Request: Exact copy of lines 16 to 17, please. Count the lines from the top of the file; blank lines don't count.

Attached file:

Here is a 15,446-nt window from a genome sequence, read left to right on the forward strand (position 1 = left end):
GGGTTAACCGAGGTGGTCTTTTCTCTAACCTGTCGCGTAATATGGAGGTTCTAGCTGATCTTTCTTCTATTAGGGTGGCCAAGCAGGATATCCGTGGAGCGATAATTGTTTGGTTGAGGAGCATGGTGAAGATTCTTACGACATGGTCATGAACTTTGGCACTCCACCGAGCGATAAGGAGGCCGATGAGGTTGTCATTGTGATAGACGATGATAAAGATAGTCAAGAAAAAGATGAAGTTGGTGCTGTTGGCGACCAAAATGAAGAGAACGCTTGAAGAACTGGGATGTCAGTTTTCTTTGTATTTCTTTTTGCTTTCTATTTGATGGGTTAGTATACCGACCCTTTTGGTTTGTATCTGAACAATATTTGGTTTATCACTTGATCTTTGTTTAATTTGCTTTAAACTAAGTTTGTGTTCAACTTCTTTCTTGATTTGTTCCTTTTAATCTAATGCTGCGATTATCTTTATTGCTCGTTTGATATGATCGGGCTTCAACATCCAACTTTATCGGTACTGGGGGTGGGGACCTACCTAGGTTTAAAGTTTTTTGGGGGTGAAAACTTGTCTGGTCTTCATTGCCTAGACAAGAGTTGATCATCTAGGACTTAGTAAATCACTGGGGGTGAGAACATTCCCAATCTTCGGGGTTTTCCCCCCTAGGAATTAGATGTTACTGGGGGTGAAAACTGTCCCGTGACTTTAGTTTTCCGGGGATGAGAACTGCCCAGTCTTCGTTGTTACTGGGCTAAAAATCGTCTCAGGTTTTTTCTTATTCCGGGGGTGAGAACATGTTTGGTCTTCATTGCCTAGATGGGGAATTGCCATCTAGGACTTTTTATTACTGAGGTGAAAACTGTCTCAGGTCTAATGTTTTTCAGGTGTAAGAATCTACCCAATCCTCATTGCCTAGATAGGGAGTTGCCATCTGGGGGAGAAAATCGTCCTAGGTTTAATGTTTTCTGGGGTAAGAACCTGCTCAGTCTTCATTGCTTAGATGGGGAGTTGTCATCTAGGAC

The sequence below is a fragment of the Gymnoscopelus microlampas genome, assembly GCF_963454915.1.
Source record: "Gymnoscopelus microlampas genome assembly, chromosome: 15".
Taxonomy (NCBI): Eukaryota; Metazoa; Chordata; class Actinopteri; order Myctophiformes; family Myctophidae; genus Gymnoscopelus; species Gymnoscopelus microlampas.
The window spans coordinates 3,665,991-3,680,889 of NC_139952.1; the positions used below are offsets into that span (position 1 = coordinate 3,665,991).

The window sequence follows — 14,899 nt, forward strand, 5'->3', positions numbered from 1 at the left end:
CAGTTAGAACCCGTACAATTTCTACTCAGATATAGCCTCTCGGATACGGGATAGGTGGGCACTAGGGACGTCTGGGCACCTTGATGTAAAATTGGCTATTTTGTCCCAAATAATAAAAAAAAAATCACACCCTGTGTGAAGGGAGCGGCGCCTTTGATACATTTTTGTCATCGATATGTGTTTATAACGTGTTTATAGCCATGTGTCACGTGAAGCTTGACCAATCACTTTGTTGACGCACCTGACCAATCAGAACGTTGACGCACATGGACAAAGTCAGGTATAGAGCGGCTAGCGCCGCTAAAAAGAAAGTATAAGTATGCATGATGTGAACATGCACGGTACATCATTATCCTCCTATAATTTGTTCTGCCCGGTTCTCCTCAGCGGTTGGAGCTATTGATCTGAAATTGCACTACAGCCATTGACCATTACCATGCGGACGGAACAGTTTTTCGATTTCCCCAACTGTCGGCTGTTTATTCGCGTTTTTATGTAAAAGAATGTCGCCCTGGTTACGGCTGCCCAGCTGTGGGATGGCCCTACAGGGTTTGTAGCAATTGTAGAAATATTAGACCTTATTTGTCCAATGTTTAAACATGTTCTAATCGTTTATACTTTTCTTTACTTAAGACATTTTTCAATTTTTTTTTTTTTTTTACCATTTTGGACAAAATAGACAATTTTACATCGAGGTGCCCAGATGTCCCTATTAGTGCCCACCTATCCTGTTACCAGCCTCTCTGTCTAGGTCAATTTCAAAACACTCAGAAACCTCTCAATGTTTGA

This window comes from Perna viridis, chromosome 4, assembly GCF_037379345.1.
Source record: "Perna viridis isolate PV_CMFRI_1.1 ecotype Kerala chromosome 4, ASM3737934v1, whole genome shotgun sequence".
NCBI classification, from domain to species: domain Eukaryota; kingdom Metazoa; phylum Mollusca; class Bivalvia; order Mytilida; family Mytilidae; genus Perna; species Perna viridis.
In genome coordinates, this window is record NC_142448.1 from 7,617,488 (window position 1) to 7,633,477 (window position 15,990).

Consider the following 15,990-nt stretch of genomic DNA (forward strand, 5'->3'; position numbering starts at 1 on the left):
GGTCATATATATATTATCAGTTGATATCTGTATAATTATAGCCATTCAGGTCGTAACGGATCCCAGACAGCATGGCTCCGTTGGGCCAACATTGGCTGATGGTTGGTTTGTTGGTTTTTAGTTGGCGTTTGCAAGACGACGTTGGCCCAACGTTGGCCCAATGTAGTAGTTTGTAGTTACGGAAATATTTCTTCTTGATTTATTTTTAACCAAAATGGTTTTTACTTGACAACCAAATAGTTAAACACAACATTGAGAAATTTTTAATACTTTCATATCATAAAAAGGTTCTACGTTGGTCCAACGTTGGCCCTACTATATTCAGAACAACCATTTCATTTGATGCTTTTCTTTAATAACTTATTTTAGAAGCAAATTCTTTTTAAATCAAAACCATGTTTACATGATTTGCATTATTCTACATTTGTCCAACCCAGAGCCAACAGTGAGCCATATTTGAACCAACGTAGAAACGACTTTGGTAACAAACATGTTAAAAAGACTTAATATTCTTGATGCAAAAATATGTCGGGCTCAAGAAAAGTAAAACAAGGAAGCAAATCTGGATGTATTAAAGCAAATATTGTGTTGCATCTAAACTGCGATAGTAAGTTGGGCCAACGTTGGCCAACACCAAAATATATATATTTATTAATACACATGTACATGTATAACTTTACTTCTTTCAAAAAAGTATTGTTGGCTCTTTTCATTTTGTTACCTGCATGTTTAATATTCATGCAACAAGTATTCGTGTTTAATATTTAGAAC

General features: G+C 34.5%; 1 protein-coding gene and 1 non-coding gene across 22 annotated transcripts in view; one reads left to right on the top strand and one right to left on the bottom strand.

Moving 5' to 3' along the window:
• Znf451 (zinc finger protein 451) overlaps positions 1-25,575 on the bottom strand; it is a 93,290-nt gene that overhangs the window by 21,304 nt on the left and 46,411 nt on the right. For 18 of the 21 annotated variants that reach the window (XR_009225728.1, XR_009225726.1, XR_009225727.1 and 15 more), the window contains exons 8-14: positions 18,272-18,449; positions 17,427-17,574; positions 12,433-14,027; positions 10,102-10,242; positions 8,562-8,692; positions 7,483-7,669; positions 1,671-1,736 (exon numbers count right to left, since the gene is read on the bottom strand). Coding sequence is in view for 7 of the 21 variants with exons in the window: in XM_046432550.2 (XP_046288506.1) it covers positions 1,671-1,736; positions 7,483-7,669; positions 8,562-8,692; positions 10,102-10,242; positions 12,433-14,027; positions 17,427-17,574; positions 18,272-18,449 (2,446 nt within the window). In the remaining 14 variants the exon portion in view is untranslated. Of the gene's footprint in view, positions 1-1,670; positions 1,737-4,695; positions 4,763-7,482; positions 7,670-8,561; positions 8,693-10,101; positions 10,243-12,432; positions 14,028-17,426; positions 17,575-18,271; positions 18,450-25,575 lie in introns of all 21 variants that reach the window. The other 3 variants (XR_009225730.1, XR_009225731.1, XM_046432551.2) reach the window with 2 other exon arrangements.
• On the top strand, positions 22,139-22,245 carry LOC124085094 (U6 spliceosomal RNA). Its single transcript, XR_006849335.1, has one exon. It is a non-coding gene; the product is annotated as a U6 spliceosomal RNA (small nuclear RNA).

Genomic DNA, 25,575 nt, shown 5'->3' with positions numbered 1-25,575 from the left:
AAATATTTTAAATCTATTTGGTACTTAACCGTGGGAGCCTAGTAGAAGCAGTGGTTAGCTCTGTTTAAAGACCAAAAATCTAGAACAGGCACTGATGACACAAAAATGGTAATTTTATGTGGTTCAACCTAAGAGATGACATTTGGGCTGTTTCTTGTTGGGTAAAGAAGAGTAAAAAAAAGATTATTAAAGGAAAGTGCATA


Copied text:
Moving 5' to 3' along the window:
• Znf451 (zinc finger protein 451) overlaps positions 1-25,575 on the bottom strand; it is a 93,290-nt gene that overhangs the window by 21,304 nt on the left and 46,411 nt on the right. For 18 of the 21 annotated variants that reach the window (XR_009225728.1, XR_009225726.1, XR_009225727.1 and 15 more), the window contains exons 8-14: positions 18,272-18,449; positions 17,427-17,574; positions 12,433-14,027; positions 10,102-10,242; positions 8,562-8,692; positions 7,483-7,669; positions 1,671-1,736 (exon numbers count right to left, since the gene is read on the bottom strand). Coding sequence is in view for 7 of the 21 variants with exons in the window: in XM_046432550.2 (XP_046288506.1) it covers positions 1,671-1,736; positions 7,483-7,669; positions 8,562-8,692; positions 10,102-10,242; positions 12,433-14,027; positions 17,427-17,574; positions 18,272-18,449 (2,446 nt within the window). In the remaining 14 variants the exon portion in view is untranslated. Of the gene's footprint in view, positions 1-1,670; positions 1,737-4,695; positions 4,763-7,482; positions 7,670-8,561; positions 8,693-10,101; positions 10,243-12,432; positions 14,028-17,426; positions 17,575-18,271; positions 18,450-25,575 lie in introns of all 21 variants that reach the window. The other 3 variants (XR_009225730.1, XR_009225731.1, XM_046432551.2) reach the window with 2 other exon arrangements.